High-school seniors across America are hearing back from the colleges and universities to which they applied. Many weren’t accepted by their first choice. To them I commend Theodore Roosevelt’s “man in the arena” speech.
Roosevelt’s address, given at the Sorbonne in 1910 and in fact titled “Citizenship in a Republic,” is a paean to high achievement. When I was growing up, it hung by my father’s shaving mirror. I saw it whenever I borrowed his aftershave, which was often.
Invariably, my adolescent eye was drawn to the line explaining why the doer of deeds should always aim high: “If he fails, at least fails while daring greatly, so that his place shall never be with those cold and timid souls who know neither victory nor defeat.”
A light went off in my head, almost from the first read. You can’t always win, but you can always choose the arena in which you compete. The grander the stage, the sweeter the victory, yes, but—and this gets forgotten—the less stinging the loss.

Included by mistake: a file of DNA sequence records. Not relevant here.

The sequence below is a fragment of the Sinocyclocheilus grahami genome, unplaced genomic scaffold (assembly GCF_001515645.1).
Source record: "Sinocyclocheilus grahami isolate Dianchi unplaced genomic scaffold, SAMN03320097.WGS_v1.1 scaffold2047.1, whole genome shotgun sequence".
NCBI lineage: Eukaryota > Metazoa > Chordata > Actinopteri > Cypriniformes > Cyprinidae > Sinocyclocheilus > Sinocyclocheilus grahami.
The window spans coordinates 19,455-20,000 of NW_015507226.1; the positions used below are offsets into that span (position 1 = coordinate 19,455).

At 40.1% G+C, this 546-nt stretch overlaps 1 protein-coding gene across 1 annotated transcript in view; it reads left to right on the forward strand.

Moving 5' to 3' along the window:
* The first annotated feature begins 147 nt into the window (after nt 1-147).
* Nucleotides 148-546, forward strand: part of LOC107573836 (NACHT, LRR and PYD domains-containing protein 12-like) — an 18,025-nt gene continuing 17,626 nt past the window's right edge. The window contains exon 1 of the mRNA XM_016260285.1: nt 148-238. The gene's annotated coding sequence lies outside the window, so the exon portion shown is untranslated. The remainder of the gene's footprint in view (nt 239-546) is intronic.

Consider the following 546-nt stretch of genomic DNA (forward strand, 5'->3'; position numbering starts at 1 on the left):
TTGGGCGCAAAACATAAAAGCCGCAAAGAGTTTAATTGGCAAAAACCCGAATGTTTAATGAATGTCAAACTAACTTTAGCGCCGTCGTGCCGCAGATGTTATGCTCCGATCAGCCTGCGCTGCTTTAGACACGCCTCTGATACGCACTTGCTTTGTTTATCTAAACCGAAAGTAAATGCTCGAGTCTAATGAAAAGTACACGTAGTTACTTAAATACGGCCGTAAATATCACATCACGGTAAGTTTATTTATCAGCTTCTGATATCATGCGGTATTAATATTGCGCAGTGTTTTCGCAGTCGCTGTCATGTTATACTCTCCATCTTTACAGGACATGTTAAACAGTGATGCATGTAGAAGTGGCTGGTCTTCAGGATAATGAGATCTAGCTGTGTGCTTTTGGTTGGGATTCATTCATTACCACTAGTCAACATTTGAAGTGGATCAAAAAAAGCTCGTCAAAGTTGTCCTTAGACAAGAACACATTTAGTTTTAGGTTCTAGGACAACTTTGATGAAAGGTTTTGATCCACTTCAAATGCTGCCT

Do it enough times and eventually you’ll win. Defeat teaches more lessons than victory ever will; ask anyone who’s had his share of both. But even if you lose, you’re not exactly coming up short on the undercard. You’re going the distance with the heavyweight champ, yielding in the end only to the very best. There’s honor in that.